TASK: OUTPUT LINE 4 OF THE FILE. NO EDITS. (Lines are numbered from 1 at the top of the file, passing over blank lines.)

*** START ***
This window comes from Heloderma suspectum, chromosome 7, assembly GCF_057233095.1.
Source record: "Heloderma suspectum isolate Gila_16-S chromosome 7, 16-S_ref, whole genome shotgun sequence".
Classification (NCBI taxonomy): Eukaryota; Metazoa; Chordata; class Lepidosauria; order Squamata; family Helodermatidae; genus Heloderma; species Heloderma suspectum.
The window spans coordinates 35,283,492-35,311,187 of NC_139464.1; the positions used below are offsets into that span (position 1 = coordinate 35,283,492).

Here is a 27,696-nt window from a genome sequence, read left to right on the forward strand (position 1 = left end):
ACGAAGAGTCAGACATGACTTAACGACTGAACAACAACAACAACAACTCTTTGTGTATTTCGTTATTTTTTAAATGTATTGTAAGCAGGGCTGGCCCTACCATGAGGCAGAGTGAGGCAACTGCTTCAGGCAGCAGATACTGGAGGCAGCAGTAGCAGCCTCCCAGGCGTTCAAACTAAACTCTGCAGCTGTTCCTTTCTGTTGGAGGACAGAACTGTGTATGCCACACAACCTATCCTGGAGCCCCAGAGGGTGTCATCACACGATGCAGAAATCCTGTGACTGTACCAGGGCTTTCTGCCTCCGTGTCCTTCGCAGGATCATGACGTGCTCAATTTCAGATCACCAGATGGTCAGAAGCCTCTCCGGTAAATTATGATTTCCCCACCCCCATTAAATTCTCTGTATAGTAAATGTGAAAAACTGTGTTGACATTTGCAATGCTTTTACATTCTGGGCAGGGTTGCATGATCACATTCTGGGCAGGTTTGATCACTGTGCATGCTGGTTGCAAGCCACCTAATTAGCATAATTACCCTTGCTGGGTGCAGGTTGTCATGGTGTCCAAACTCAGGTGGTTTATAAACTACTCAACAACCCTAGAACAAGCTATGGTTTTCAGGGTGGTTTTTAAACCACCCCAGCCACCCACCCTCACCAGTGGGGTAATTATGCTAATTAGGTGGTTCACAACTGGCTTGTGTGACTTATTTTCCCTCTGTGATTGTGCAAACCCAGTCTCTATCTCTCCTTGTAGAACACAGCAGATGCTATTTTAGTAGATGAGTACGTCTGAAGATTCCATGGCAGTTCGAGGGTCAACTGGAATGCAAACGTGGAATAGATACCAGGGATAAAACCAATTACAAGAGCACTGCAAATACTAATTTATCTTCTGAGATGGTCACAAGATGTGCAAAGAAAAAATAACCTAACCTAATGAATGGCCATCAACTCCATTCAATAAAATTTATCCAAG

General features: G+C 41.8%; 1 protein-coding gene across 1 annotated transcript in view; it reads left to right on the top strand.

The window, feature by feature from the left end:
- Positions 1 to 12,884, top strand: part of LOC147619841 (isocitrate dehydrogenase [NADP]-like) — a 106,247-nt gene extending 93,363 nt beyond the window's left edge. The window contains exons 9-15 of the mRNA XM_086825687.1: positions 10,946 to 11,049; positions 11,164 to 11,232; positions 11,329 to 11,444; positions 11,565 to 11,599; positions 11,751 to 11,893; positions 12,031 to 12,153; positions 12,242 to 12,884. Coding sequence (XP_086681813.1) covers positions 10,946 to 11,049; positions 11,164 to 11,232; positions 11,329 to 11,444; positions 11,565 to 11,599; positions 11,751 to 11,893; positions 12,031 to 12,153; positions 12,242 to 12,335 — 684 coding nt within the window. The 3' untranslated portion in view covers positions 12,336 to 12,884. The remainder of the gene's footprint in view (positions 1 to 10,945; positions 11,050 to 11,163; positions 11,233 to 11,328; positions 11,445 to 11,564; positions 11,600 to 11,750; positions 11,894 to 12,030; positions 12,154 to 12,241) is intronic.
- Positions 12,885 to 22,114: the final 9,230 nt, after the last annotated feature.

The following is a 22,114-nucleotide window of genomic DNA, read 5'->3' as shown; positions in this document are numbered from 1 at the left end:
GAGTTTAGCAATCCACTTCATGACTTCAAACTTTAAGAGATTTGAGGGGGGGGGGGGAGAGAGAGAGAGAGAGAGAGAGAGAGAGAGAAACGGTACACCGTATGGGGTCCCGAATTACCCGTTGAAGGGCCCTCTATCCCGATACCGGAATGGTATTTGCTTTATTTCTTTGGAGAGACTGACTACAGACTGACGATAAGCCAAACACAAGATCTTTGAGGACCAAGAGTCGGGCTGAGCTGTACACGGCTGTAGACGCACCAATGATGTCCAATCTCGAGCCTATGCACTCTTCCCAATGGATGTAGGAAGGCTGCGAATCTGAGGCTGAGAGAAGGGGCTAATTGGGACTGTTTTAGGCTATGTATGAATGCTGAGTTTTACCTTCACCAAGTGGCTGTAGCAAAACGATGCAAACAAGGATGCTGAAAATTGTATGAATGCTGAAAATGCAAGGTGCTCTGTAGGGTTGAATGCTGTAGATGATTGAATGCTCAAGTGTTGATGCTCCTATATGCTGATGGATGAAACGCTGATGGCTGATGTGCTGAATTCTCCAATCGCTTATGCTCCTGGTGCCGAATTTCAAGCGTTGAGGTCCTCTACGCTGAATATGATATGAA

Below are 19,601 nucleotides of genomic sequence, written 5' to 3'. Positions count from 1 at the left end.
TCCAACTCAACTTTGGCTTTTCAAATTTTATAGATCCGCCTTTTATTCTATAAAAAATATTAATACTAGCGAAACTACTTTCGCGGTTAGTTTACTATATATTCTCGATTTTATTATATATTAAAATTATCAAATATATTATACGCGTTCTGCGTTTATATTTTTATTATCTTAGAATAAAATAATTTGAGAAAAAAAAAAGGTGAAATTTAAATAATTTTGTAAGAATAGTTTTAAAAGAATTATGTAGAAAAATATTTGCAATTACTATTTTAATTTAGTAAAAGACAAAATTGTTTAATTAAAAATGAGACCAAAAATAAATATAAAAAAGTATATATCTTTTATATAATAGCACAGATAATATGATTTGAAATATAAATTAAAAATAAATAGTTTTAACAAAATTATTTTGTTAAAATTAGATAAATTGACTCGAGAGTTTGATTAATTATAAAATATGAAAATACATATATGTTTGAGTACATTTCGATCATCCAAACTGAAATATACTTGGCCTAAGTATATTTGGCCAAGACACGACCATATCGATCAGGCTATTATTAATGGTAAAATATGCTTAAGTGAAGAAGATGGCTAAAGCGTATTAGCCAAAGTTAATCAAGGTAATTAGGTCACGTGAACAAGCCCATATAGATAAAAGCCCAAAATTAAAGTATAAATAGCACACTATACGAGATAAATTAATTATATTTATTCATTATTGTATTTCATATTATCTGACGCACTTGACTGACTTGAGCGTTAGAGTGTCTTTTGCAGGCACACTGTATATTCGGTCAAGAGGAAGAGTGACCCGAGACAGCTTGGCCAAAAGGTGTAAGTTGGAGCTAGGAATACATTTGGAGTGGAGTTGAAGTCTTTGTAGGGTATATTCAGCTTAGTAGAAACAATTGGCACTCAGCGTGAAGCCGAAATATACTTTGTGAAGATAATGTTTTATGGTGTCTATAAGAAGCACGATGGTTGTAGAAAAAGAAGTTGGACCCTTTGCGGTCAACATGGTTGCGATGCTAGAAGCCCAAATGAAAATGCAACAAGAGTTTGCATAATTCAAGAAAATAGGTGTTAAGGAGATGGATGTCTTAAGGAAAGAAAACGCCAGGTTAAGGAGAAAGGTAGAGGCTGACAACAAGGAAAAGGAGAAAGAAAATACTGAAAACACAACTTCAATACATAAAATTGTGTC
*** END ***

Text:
The window spans coordinates 35,283,492-35,311,187 of NC_139464.1; the positions used below are offsets into that span (position 1 = coordinate 35,283,492).